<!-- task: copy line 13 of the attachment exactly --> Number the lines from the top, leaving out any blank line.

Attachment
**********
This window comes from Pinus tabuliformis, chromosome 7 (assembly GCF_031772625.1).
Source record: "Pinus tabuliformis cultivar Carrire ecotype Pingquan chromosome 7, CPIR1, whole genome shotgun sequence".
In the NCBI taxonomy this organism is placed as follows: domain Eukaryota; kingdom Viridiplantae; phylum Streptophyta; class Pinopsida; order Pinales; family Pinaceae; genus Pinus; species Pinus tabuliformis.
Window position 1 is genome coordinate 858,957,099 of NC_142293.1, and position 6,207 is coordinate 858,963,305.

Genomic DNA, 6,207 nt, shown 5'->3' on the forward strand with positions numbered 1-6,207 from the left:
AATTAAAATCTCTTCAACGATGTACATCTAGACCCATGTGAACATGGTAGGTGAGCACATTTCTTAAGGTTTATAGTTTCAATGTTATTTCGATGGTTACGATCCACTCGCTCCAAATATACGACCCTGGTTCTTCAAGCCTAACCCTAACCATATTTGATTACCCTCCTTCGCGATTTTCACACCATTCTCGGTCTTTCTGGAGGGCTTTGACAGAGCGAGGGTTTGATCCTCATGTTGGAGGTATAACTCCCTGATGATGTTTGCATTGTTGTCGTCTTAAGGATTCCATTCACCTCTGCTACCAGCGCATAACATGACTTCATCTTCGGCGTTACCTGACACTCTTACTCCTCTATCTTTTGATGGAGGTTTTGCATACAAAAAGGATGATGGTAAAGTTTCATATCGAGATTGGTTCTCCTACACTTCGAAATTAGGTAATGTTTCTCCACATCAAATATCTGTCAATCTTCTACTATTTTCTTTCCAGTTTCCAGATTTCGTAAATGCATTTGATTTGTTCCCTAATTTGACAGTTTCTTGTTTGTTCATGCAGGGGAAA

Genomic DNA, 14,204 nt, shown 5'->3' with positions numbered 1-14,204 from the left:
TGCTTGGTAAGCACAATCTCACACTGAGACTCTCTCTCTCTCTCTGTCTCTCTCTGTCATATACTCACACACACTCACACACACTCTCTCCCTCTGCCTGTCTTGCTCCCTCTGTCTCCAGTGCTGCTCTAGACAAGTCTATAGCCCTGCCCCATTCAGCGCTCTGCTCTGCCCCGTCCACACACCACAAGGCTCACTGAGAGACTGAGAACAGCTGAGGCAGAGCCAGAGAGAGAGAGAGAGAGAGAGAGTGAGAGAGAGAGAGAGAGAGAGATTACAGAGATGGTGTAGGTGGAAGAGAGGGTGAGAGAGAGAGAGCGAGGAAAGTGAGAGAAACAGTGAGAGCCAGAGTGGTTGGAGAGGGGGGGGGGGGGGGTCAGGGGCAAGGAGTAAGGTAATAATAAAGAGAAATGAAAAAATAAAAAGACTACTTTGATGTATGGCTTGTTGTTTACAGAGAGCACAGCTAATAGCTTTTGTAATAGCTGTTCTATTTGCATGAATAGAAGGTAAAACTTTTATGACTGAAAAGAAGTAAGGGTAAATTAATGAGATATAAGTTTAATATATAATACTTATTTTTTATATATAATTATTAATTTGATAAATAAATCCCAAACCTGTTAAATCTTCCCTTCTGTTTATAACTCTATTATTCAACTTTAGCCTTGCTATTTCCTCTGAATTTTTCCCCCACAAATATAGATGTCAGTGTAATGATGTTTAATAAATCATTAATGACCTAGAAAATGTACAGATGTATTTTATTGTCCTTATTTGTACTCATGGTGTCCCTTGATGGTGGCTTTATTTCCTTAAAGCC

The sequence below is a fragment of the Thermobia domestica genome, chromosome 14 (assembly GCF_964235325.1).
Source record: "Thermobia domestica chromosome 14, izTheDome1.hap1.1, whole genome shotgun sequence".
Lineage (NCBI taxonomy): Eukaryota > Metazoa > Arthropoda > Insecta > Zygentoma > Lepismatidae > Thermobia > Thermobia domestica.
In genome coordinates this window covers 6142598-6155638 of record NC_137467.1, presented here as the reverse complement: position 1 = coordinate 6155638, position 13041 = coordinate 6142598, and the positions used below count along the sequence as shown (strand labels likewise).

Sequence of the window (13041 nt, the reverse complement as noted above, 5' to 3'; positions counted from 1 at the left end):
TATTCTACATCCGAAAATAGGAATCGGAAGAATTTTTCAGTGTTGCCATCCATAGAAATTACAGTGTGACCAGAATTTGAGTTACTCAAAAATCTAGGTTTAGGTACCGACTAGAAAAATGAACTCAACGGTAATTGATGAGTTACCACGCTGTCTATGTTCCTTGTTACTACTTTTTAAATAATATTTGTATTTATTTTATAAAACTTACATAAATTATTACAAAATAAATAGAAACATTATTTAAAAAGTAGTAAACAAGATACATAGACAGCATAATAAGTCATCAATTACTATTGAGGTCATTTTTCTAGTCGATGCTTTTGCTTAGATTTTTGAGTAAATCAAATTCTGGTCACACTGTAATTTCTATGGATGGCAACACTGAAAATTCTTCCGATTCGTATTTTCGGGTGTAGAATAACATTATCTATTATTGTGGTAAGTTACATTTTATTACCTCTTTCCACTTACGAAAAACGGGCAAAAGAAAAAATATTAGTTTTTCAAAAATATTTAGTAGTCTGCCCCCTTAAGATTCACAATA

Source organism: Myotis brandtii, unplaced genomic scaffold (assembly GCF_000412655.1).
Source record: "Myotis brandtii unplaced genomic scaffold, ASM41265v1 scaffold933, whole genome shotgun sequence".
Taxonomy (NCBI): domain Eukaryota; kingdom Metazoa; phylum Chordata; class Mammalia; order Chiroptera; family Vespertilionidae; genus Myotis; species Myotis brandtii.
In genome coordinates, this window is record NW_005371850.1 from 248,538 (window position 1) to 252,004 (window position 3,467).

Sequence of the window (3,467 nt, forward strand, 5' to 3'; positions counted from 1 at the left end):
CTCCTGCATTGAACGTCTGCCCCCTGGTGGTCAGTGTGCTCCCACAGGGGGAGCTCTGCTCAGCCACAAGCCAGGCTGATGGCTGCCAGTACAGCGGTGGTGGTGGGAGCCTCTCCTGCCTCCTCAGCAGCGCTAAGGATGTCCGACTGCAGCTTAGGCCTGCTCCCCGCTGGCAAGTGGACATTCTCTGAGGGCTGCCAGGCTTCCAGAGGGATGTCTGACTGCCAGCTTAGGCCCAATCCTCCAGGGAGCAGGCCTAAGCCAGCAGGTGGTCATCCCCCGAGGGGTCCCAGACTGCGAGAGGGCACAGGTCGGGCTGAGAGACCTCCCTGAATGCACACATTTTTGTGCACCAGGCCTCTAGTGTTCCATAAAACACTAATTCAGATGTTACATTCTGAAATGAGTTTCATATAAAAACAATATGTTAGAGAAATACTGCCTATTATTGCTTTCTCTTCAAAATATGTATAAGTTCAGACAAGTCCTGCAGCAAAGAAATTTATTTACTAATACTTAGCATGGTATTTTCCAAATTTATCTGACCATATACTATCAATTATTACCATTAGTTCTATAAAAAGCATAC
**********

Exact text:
Sequence of the window (13041 nt, the reverse complement as noted above, 5' to 3'; positions counted from 1 at the left end):